From there it was time for my hosts to do their weekend shopping, which meant stops at both of Montreal's stunning markets, Jean Talon (for vegetables) and Atwater (for meat). Both are available at both places, but it must be admitted that each seems superior to the other in just that way.

It was mid-October, remember, so the glories of the harvest were behind us. I can't imagine what the place must look like in high summer, what with a pepper display like this:

Not to mention psychedelic cauliflower:

Victoria and Rodney patronize M. Charles' vegetable shop, just outside the market, for a lot of their stuff, and he proudly uncorked a box of white truffles he'd bought. Unfortunately, it was one of two, and the other one had walked out as he was helping several restaurants get their orders together. He said he knew it was someone from one of the restaurants, but he was damned if he could tell whom, or even which restaurant. The display at his place, though, was astonishing.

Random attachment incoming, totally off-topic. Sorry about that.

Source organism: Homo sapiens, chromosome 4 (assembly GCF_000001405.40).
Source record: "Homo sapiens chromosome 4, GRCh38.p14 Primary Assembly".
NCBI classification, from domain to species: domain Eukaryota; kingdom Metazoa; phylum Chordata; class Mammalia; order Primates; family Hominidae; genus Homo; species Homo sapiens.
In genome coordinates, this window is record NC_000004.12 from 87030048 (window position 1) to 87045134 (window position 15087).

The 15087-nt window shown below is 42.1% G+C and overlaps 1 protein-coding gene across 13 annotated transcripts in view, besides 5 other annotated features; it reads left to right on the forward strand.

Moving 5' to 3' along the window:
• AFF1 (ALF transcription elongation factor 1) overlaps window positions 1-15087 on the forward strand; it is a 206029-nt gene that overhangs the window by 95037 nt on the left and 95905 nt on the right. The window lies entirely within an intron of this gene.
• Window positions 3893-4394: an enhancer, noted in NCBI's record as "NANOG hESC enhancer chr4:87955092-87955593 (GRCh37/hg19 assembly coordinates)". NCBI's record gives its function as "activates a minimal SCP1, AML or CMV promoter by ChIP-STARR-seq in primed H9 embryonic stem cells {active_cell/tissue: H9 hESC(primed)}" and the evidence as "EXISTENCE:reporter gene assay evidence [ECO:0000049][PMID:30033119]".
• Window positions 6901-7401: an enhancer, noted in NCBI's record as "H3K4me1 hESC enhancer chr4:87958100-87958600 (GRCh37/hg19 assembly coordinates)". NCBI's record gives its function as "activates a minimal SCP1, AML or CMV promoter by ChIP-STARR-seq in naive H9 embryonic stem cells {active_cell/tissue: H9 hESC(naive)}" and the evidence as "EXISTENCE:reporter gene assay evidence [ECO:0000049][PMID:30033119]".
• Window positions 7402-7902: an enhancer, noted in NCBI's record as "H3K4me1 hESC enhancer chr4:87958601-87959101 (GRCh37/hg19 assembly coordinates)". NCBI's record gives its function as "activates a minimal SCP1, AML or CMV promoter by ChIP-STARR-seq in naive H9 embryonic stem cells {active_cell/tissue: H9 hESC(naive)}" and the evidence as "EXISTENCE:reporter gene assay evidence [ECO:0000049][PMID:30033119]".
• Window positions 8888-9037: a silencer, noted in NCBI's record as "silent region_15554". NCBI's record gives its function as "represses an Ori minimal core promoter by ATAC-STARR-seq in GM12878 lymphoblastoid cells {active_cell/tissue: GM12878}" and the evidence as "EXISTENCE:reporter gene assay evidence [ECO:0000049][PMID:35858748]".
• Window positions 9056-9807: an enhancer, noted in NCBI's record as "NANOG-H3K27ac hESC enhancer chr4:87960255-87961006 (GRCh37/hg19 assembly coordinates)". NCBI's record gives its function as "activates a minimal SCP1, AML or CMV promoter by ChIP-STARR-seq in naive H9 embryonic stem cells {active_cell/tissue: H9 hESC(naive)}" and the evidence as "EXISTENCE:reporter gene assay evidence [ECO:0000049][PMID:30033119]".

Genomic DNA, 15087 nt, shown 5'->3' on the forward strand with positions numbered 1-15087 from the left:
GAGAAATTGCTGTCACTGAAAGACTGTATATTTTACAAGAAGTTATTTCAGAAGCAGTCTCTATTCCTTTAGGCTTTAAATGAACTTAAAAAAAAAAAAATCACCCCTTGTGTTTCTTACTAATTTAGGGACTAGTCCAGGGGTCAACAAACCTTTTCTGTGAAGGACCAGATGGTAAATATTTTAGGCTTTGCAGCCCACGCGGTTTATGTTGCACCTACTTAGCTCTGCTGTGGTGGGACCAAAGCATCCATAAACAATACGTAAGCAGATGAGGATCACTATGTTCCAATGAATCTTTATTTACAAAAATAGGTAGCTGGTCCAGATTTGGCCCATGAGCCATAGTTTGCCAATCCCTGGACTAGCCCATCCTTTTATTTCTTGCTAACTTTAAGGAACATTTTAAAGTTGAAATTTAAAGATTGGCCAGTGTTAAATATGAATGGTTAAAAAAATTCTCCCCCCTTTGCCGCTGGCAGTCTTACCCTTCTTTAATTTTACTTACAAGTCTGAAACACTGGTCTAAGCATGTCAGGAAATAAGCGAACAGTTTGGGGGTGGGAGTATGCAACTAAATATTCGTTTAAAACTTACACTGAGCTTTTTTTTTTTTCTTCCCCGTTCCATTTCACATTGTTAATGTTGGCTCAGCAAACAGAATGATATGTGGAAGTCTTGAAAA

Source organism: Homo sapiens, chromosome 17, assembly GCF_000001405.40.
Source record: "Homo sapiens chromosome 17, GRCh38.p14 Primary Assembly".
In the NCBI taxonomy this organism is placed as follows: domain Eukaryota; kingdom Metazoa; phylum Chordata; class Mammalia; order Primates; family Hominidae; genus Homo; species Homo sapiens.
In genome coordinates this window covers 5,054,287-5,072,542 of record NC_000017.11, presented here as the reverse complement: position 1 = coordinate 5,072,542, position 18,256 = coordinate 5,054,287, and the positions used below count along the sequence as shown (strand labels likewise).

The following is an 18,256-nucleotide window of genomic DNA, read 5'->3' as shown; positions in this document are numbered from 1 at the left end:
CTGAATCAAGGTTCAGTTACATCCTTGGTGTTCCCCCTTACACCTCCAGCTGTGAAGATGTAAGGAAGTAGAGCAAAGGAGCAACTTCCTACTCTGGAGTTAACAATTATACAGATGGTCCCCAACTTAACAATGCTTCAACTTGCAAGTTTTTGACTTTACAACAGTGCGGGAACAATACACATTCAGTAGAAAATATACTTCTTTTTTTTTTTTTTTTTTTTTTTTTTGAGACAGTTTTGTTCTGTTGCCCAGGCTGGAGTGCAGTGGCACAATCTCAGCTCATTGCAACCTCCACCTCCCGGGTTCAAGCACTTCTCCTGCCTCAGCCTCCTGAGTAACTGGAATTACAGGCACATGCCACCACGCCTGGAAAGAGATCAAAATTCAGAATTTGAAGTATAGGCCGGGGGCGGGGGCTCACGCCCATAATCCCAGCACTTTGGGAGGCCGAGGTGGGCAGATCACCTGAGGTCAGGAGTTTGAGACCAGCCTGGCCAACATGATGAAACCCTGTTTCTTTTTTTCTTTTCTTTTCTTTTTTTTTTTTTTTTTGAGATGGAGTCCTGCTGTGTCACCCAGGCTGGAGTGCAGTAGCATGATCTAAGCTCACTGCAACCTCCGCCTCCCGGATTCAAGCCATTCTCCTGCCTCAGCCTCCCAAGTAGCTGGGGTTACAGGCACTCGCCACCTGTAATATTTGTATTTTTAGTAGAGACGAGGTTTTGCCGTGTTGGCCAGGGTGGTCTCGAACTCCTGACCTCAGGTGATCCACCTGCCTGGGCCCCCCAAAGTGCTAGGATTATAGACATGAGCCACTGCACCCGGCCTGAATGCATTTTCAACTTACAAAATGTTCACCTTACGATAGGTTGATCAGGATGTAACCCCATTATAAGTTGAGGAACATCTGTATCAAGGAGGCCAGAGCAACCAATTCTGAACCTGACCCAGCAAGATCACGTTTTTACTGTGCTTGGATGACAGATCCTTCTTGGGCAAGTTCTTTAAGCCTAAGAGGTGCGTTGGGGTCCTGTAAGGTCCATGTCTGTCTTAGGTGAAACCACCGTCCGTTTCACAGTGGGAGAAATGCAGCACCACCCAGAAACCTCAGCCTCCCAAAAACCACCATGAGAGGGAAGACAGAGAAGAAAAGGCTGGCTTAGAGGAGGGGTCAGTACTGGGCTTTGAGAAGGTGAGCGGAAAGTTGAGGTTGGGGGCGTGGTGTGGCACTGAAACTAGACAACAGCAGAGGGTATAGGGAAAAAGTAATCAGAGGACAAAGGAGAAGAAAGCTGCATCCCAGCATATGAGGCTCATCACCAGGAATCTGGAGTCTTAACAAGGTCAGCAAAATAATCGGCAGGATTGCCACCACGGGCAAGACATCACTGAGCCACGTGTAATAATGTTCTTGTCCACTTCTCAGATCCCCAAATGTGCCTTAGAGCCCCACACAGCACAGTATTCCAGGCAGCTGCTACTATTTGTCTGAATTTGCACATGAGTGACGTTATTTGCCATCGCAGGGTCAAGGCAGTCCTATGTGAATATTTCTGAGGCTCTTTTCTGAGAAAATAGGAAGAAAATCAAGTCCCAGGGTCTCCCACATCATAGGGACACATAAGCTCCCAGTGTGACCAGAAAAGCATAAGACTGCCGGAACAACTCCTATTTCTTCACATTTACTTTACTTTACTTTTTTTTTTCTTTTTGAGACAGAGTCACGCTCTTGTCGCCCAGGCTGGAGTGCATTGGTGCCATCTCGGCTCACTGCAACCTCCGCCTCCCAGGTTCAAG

From there it was off across town to the Atwater Market, where, in addition to even more temptations, they were having an "Octoberfest" of micro-brews from around Quebec that I was in no shape to try due to a cold. Here, the mighty M. Yves plies his trade, and my brain was about to explode from the assembled goodies. As arranged, we met my college pal Terry there, and I escaped with him back to his house for some long-delayed catching up. Victoria pressed the remaining bagels, a wedge of local Shropshire Blue cheese, and a little basket of assorted chiles on him.